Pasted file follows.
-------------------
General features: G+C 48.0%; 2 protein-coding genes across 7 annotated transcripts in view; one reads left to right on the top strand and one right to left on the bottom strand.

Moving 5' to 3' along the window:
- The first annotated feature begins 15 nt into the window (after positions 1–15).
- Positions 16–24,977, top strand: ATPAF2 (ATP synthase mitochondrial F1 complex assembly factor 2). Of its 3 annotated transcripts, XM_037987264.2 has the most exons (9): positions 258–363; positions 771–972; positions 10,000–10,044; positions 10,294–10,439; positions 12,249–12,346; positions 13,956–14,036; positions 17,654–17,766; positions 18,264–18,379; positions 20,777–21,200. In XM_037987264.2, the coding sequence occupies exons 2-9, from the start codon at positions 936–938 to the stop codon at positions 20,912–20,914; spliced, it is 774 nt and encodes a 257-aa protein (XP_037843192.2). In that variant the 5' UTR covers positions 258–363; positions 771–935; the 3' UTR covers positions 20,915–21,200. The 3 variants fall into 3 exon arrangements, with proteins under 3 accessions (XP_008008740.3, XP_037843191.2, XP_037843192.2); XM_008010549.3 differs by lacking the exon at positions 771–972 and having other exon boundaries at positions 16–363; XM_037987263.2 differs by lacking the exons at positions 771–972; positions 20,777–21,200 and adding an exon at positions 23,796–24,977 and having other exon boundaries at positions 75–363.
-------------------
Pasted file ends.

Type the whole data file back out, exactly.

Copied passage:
General features: G+C 48.0%; 2 protein-coding genes across 7 annotated transcripts in view; one reads left to right on the top strand and one right to left on the bottom strand.

Moving 5' to 3' along the window:
- The first annotated feature begins 15 nt into the window (after positions 1–15).
- Positions 16–24,977, top strand: ATPAF2 (ATP synthase mitochondrial F1 complex assembly factor 2). Of its 3 annotated transcripts, XM_037987264.2 has the most exons (9): positions 258–363; positions 771–972; positions 10,000–10,044; positions 10,294–10,439; positions 12,249–12,346; positions 13,956–14,036; positions 17,654–17,766; positions 18,264–18,379; positions 20,777–21,200. In XM_037987264.2, the coding sequence occupies exons 2-9, from the start codon at positions 936–938 to the stop codon at positions 20,912–20,914; spliced, it is 774 nt and encodes a 257-aa protein (XP_037843192.2). In that variant the 5' UTR covers positions 258–363; positions 771–935; the 3' UTR covers positions 20,915–21,200. The 3 variants fall into 3 exon arrangements, with proteins under 3 accessions (XP_008008740.3, XP_037843191.2, XP_037843192.2); XM_008010549.3 differs by lacking the exon at positions 771–972 and having other exon boundaries at positions 16–363; XM_037987263.2 differs by lacking the exons at positions 771–972; positions 20,777–21,200 and adding an exon at positions 23,796–24,977 and having other exon boundaries at positions 75–363.